Diversity in radiology: One step forward, two steps back

2022 05 19 23 55 4726 Hands Diverse Teamwork 400

Women are making slow but steady progress edging into leadership roles in radiology. But overall, the specialty is not attracting many more female radiology residents than it did a decade ago, and its efforts at racial diversity are also lagging, says a study published August 9 in Radiology.

A team led by Xiao Wu from Yale University in Connecticut found that while females have gained ground in some academic employment levels and medical schools see more diversity, females still make up a low proportion of radiology residency applicants. Along with that, representation for African American and Hispanic individuals in academic radiology remained mostly stagnant at all levels.

"Efforts to increase diversity may need to be focused toward the medical school and residency application levels," Wu and colleagues wrote.

Previous research suggests that improving the diversity, representation, and inclusion of the physician workforce can reduce healthcare disparities. This is represented by improving access to healthcare, especially among underrepresented minority and underserved populations.

Increased attention has been given in recent years toward addressing healthcare disparities in medical careers, radiology included, with the U.S. population becoming more diverse over time. While healthcare systems have employed initiatives to recruit and employ more women and people from underrepresented groups, the study authors noted a lack of data showing whether these have worked.

Wu et al wanted to explore diversity trends over the past decade (2010-2019) for the various levels of the U.S. physician workforce in academic radiology. These levels included instructors, assistant professors, associate professors, professors, and department chairs.

The team also looked at the available pipeline of medical students and trainees, obtaining trainee data from two time points, 2010-2011 and 2019-2020. The researchers obtained publicly available data from the Association of American Medical Colleges and the Electronic Residency Application Service.

They found that the number of women in some radiology leadership roles, such as department chairs, was edging up. But overall, the proportion of female radiology residents grew by only one percentage point in a decade.

Proportion of female faculty and residents in radiology for 2010 and 2019
  2010 2019
Instructors 36% 38%
Assistant professors 32% 31%
Associate professors 23% 28%
Professors 17% 22%
Department chairs 13% 17%
Residency applications 28% 29%

The group also found that the proportion of female medical school applicants increased from 47% in 2010 to 52% in 2019. However, female radiology residency applicants remained largely unchanged.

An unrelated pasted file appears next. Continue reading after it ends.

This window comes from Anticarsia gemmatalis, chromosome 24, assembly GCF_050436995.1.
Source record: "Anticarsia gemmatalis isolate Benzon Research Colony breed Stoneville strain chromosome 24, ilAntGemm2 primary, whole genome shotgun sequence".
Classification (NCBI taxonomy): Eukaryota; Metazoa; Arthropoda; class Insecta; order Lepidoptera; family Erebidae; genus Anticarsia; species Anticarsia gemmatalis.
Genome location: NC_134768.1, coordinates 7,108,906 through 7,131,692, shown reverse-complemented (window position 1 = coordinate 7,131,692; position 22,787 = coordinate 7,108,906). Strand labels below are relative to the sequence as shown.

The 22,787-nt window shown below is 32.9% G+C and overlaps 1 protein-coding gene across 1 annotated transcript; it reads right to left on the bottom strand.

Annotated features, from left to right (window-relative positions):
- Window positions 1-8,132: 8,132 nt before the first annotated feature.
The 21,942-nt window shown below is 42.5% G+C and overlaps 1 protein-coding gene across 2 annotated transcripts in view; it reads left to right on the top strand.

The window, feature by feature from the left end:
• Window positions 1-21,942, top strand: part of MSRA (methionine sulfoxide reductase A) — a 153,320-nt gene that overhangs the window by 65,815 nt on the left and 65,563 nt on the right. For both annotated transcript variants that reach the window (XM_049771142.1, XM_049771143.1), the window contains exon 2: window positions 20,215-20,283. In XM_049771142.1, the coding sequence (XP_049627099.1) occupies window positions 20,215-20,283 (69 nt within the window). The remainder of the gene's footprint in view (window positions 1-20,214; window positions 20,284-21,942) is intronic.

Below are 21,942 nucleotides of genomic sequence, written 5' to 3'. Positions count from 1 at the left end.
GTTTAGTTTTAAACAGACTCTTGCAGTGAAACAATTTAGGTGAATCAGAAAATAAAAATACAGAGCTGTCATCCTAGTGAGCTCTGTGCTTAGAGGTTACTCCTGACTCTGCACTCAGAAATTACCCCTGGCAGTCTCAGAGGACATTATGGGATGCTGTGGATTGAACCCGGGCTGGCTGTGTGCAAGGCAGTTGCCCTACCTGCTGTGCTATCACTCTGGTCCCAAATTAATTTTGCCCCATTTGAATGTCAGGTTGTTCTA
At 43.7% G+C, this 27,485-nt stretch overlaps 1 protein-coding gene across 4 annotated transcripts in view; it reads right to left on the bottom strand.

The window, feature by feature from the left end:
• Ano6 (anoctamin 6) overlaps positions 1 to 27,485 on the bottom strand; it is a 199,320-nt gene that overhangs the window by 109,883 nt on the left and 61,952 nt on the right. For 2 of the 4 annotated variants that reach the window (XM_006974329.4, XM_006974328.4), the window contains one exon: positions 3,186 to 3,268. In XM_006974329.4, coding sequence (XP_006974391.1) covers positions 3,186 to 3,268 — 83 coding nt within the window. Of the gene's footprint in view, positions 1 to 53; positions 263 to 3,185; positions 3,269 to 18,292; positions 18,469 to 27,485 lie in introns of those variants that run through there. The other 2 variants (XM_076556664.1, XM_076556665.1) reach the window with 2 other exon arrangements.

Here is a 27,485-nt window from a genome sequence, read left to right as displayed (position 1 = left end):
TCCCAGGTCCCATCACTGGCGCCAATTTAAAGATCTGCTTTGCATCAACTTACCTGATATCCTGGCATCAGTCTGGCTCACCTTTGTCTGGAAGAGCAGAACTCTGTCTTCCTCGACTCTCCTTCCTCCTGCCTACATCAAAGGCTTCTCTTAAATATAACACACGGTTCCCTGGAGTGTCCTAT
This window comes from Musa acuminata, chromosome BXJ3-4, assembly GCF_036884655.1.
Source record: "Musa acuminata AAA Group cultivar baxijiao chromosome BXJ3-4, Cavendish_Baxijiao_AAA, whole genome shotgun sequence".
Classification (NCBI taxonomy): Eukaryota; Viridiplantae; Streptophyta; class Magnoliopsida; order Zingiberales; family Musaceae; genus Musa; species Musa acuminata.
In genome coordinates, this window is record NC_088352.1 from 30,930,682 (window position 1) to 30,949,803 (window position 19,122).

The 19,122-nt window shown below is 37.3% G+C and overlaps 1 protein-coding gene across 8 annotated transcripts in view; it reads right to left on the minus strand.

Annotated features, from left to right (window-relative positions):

The team also found that the proportion of Black or African American department chairs was 5% in 2019, which they noted remained "largely unchanged" from 2010 numbers (4%). However, this was reportedly higher when compared with proportions of assistant professor (3%), associate professor (2%), and professor levels (2%) for Black or African American faculty.

Proportions of Hispanic department chairs, meanwhile, remained unchanged over the timespan at 3%. Proportions for other levels were between 3% and 5% and also remained unchanged, the study authors wrote.

Also, the proportion of underrepresented racial and ethnic groups among radiology trainees remains low with 4% for the Black or African American cohort and 6% for the Hispanic cohort.

The researchers suggested several reasons for the reduced proportion of female applicants to radiology residency, despite the increase of female medical school graduates. These include the competitive nature of radiology, lack of exposure to the field in medical school, and less patient contact in radiology than in other fields.

The authors also suggested that the increased Hispanic representation among radiology residents and similar representation among assistant professors may indicate a preference for practice in a nonacademic setting. Additionally, they found similar trends among Black or African American radiology professionals, and they wrote that greater representation at the "top" has not translated to greater recruitment into academic radiology ranks.

Wu and colleagues called for further analysis on efforts to increase representation in radiology, such as the Pipeline Initiative for the Enrichment of Radiology (PIER) program.

Dr. Pari Pandharipande and Dr. Zarine Shah from Ohio State University concurred in an accompanying editorial, calling for research to identify and target the programs that work best to affect these changes.

"Such research will be critical in identifying effective strategies that academic departments and professional organizations can use to rapidly and successfully improve the representation of women and underrepresented racial and ethnic groups at all levels in radiology," they wrote. "Put simply, the results of the study by Wu et al indicate that current efforts to improve the diversity of our academic radiology workforce are insufficient. We need to try harder and have more effective approaches."

Page 1 of 133
Next Page